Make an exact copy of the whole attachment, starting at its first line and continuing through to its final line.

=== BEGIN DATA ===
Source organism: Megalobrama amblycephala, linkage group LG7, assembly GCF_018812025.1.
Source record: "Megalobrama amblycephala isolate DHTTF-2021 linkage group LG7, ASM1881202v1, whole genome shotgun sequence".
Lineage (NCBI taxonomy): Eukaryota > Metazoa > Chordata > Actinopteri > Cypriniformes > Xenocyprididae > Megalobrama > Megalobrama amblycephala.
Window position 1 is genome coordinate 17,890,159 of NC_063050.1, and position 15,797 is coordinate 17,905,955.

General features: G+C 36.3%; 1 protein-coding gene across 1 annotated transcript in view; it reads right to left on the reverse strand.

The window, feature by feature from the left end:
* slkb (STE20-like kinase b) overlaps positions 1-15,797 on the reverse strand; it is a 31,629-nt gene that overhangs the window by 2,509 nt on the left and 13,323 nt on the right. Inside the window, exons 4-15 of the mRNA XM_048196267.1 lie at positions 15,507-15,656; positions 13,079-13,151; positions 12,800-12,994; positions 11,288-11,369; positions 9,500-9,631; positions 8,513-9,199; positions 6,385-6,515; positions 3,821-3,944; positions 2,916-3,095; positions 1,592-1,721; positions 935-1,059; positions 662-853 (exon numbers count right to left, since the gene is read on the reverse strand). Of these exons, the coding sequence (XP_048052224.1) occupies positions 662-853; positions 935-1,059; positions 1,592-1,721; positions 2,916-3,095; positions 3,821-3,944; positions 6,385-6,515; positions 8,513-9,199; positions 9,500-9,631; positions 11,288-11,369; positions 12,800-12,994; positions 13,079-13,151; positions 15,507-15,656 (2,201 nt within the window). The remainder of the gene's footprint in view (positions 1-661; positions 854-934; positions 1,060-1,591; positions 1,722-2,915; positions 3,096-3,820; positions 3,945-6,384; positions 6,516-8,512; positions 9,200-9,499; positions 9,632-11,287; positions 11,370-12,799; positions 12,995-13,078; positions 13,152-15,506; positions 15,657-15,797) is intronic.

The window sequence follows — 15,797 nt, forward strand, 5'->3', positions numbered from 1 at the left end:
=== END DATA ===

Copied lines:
Source organism: Megalobrama amblycephala, linkage group LG7, assembly GCF_018812025.1.
Source record: "Megalobrama amblycephala isolate DHTTF-2021 linkage group LG7, ASM1881202v1, whole genome shotgun sequence".
Lineage (NCBI taxonomy): Eukaryota > Metazoa > Chordata > Actinopteri > Cypriniformes > Xenocyprididae > Megalobrama > Megalobrama amblycephala.
Window position 1 is genome coordinate 17,890,159 of NC_063050.1, and position 15,797 is coordinate 17,905,955.

General features: G+C 36.3%; 1 protein-coding gene across 1 annotated transcript in view; it reads right to left on the reverse strand.

The window, feature by feature from the left end:
* slkb (STE20-like kinase b) overlaps positions 1-15,797 on the reverse strand; it is a 31,629-nt gene that overhangs the window by 2,509 nt on the left and 13,323 nt on the right. Inside the window, exons 4-15 of the mRNA XM_048196267.1 lie at positions 15,507-15,656; positions 13,079-13,151; positions 12,800-12,994; positions 11,288-11,369; positions 9,500-9,631; positions 8,513-9,199; positions 6,385-6,515; positions 3,821-3,944; positions 2,916-3,095; positions 1,592-1,721; positions 935-1,059; positions 662-853 (exon numbers count right to left, since the gene is read on the reverse strand). Of these exons, the coding sequence (XP_048052224.1) occupies positions 662-853; positions 935-1,059; positions 1,592-1,721; positions 2,916-3,095; positions 3,821-3,944; positions 6,385-6,515; positions 8,513-9,199; positions 9,500-9,631; positions 11,288-11,369; positions 12,800-12,994; positions 13,079-13,151; positions 15,507-15,656 (2,201 nt within the window). The remainder of the gene's footprint in view (positions 1-661; positions 854-934; positions 1,060-1,591; positions 1,722-2,915; positions 3,096-3,820; positions 3,945-6,384; positions 6,516-8,512; positions 9,200-9,499; positions 9,632-11,287; positions 11,370-12,799; positions 12,995-13,078; positions 13,152-15,506; positions 15,657-15,797) is intronic.

The window sequence follows — 15,797 nt, forward strand, 5'->3', positions numbered from 1 at the left end: